“The Evan Project,” New Era, May 1998, 12
“If every kid did something like this, just think how it could change the world.” This comment was overheard at a neighborhood swimming pool last summer in Craig, Colorado, a small community of 8,000 people. It was 13-year-old Evan Pressley they were talking about—and still are.
Evan, a deacon in the Craig First Ward, Meeker Colorado Stake, went door-to-door in his hometown last June asking for money, not for himself, but for orphans in China. He managed to raise $2,418. “And 45 cents,” he adds. He turned what he raised over to a Chinese nonprofit, tax-exempt service organization headquartered near Denver, Colorado.
Evan’s inspiration to help orphans living thousands of miles away in China began with his visit to that country in December of 1996. Evan accompanied his parents, Dave and Mary Pressley, when they adopted his little sister, Marianne Kai Yue. “After I got home, I just wanted to help some babies who are not as fortunate as my little sister, who has found a family.” Marianne and Evan have two older brothers, Ben, 19, and Dan, 18.
As a result of traditional prejudice against females, hundreds of girls are abandoned daily in China. Evan’s little sister was one of them. She had been left on a doorstep in a small village when she was only one day old. On a note attached to her clothing was the handwritten date and time of her birth: “April 15, 1996, 9:23 A.M.” Eight months later, when the Pressleys took her home, she weighed only 10 pounds. Poor nutrition is a fact of life for Chinese orphans. Their caregivers are very loving but lack the funds to feed the babies well.
In the spring of 1997, Evan sent a handwritten letter to Lily Nie and Joshua Zhong, directors of the agency the Pressleys went through to adopt Marianne, informing them of his project. His goal was to raise $2,175. He exceeded that goal and came up with a total of $2,418 (and 45 cents). He made a list of specific things he wanted done with that money: repair a child’s cleft palate and lip; buy a heavy-duty washer and dryer; provide enough formula for eight babies for one month; buy a crib and some toys; set up a small children’s health clinic. All this for $2,418! “Money goes a long way in China,” Evan explains.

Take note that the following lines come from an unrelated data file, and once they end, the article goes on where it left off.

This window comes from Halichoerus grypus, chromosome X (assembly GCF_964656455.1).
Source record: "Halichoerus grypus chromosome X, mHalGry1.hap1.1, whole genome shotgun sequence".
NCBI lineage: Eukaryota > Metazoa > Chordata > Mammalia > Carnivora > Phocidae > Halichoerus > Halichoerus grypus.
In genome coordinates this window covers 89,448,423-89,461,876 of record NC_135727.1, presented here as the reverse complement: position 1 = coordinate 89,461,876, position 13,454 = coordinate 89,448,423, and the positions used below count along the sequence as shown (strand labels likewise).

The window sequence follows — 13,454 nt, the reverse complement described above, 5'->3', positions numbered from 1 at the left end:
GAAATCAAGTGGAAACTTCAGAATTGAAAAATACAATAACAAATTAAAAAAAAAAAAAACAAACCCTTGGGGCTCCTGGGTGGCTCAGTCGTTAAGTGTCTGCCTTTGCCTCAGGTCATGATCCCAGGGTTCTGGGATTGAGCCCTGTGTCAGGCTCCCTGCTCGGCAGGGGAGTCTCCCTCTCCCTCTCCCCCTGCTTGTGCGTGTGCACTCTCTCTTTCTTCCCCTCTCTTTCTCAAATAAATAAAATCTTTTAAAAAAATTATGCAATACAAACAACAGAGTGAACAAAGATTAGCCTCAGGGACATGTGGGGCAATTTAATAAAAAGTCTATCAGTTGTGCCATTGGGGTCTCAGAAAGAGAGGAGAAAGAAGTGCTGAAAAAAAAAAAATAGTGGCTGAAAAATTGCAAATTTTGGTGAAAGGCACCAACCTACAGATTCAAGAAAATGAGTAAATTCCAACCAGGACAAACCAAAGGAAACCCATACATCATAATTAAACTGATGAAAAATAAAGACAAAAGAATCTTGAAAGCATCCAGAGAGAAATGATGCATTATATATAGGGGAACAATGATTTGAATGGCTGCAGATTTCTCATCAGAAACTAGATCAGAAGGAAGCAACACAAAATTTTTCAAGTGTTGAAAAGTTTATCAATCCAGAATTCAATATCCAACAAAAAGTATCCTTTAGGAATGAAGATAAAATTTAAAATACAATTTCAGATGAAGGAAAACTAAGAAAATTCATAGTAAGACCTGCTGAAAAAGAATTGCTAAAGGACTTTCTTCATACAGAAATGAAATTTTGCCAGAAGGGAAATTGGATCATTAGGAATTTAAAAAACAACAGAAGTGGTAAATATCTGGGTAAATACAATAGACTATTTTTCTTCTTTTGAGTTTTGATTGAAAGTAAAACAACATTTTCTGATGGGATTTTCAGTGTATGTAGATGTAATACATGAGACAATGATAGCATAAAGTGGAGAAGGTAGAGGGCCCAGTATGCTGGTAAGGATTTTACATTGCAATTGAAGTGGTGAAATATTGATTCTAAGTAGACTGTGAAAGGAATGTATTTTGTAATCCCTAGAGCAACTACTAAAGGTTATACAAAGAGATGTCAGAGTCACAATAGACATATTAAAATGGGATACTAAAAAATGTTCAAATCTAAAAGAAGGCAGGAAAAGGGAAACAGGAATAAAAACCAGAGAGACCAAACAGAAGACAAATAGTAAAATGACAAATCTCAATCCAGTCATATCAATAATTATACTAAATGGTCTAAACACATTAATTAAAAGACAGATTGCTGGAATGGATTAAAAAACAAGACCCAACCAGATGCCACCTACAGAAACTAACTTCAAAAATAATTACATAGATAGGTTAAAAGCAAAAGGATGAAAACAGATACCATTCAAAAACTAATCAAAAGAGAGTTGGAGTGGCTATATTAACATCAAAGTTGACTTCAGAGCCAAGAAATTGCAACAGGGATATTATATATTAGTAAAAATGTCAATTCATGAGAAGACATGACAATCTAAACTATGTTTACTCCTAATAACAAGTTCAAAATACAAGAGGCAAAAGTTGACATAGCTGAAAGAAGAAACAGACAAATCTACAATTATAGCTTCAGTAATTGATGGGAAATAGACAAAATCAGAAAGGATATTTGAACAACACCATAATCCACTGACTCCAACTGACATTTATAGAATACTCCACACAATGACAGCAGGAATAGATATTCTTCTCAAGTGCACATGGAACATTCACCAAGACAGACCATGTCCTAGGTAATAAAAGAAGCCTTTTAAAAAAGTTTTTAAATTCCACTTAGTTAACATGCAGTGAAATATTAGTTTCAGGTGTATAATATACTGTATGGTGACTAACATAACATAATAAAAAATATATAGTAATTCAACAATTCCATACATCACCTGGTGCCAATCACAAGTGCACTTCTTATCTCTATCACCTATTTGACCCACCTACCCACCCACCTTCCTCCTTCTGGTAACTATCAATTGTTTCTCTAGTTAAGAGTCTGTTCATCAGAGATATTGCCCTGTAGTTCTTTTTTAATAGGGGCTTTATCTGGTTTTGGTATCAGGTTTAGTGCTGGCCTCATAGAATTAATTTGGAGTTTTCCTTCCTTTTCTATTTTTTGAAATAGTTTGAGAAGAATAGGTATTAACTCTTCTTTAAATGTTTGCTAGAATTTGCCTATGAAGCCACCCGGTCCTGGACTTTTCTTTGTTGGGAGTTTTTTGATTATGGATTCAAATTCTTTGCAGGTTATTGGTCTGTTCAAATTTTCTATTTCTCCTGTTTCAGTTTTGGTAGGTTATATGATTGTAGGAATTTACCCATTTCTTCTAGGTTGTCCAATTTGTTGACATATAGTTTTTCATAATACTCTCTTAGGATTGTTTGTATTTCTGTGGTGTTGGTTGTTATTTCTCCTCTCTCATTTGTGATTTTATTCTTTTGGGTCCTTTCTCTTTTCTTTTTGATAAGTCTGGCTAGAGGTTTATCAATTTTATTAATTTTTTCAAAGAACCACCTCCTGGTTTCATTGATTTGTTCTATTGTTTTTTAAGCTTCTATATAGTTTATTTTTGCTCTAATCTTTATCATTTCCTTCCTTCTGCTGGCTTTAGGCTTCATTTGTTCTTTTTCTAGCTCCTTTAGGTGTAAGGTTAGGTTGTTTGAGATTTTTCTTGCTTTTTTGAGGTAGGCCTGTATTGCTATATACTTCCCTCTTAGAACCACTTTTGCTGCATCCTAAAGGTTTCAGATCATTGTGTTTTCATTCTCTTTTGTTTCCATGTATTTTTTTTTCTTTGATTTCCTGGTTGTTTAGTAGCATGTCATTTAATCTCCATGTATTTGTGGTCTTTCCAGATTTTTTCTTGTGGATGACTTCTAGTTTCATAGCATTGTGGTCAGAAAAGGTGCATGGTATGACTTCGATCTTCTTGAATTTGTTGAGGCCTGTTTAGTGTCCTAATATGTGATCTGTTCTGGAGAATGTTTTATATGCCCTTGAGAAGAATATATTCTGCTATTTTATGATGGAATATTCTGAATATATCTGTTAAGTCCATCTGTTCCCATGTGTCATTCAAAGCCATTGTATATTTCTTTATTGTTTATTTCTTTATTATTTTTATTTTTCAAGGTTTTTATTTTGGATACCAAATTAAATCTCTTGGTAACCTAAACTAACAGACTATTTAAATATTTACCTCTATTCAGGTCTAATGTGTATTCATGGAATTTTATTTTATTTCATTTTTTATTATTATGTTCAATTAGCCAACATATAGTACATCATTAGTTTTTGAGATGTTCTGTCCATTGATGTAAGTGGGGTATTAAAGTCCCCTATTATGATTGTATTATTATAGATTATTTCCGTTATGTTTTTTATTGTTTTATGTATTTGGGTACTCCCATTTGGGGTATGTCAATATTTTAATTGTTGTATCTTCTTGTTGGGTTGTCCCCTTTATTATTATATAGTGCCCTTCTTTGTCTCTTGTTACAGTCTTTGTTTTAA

In August of 1997, Evan hand-delivered the money to Lily and Joshua. And they more than honored his request. Joshua, who affectionately calls this “the Evan Project,” traveled to China last fall with the money and carefully carried out Evan’s itemized list. He even chose the child that would have the cleft palate surgery. The funds went to the Fusan Children’s Welfare House in Liaoning Province in northern China. “There are more than 150 children there,” Evan says, “and 95 percent of them are handicapped. They’ll never be adopted.”
Was Evan’s project easy? “A lot of people turned me down. I almost quit when I knocked on one man’s door and he told me that he wouldn’t contribute. He even admitted that he was hard-hearted!” Very discouraged at this point, he says, “I fasted for 24 hours and prayed. I told Heavenly Father that I really needed to do this, for the babies in China, and would he please help me find people who wanted to give.” Evan’s prayers were answered.
Several articles were published in the newspapers about the Evan Project. Later, Joshua Zhong sent a letter to one newspaper thanking the people of Craig, Colorado, for their support. He also sent a letter to Evan expressing his feelings. “I want to thank and salute you for an incredibly moving and successful fund-raising effort. I am deeply touched by your love for the Chinese children. … You are an amazing kid with a very BIG heart!”
What does this “amazing kid” have in mind for the future? You guessed it. He’s not through helping orphans in China. He’s given it a lot of thought, and he’s getting close to earning his Eagle Scout Award. For his project he’s going to do something like gathering baby formula—lots of it—to send to Chinese orphanages. After all, when you have a BIG heart, it can strrreettch a whole lot to make room for one more Chinese baby … or 50 … or 150.